South Carolina              
Administrative Law Court
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SC Administrative Law Court Decisions

CAPTION:
Melvin Powell vs. SCDHHS

AGENCY:
South Carolina Department of Health and Human Services

PARTIES:
Appellant:
Melvin Powell

Respondents:
South Carolina Department of Health and Human Services
 
DOCKET NUMBER:
97-ALJ-08-0396-AP

APPEARANCES:
n/a
 

ORDERS:

ORDER OF DISMISSAL

This matter comes before me upon Mr. Melvin Powell's appeal of an administrative decision that he is not eligible for the Medicaid Aged, Blind, or Disabled Program. The South Carolina Department of Health and Human Services ("DHHS") has moved to dismiss the appeal on the grounds that the Appellant (1) failed to timely file a notice of appeal and (2) failed to meet the required level of specificity in his notice of appeal, which DHHS contends deprives the Administrative Law Judge Division ("ALJD") of jurisdiction to hear the matter.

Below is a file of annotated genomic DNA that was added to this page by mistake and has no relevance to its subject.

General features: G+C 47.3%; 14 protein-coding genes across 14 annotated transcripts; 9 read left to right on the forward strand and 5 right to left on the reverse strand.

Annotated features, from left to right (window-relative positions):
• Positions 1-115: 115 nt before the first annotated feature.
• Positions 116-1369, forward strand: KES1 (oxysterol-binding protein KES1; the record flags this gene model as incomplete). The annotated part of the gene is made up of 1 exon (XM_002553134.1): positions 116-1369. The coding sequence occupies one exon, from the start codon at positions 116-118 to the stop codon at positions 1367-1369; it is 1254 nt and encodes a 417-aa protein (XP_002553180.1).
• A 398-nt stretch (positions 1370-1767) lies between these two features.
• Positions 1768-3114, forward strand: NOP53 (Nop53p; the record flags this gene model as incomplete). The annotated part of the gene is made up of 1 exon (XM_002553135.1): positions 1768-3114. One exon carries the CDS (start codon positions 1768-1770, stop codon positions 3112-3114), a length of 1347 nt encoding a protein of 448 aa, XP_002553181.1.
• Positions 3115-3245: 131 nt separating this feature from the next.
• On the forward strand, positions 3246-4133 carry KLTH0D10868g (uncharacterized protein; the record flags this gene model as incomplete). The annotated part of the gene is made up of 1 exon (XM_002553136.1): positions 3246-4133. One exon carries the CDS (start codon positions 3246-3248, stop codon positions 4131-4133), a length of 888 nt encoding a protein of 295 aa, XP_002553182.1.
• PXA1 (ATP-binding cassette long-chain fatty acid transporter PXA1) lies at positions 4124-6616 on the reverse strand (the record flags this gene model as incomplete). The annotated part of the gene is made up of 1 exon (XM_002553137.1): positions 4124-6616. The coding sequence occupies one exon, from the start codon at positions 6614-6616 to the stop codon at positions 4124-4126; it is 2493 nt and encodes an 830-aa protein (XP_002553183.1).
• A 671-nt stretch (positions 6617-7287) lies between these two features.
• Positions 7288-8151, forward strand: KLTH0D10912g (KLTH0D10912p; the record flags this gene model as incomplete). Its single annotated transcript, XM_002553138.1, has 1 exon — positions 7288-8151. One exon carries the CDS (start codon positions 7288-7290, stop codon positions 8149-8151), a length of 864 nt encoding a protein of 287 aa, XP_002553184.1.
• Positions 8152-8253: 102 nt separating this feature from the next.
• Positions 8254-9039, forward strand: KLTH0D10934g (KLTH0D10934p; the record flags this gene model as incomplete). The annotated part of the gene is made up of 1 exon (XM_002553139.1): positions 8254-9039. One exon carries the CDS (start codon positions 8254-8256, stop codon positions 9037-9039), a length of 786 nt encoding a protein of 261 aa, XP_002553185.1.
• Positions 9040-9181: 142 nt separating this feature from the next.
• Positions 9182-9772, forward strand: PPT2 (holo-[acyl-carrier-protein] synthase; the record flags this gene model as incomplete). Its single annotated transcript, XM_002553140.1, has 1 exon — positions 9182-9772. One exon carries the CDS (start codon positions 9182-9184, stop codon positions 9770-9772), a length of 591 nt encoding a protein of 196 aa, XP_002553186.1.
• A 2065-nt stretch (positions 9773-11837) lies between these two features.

For the reasons discussed below, I find that the Motion to Dismiss by DHHS should be GRANTED.

STATEMENT OF THE CASE

Mr. Powell applied for Medicaid assistance on April 8, 1996, complaining of a series of medical problems. See DHHS Administrative Decision of May 27, 1997 at 1. Acting on behalf of DHHS, the S.C. Vocational Rehabilitation Department and the Charleston County Department of Social Services found that Mr. Powell did not qualify for the Medicaid Aged, Blind, or Disabled Program. Subsequently, Mr. Powell sought review of that determination by requesting a fair hearing from DHHS.

DHHS Hearing Officer Kimberly B. Burrell presided over the fair hearing and affirmed the determination that Mr. Powell was ineligible. See DHHS Administrative Decision of May 27, 1997. Mr. Powell appealed the decision to the Department of Social Services and to the DHHS Division of Appeals and Hearings by his letters of June 24 and June 27, 1997, respectively. Mr. Powell appealed the decision to the ALJD by his letter of July 15, 1997. His letter contained no allegations of defect in the DHHS Administrative Decision of May 27, 1997, nor any other grounds for appeal.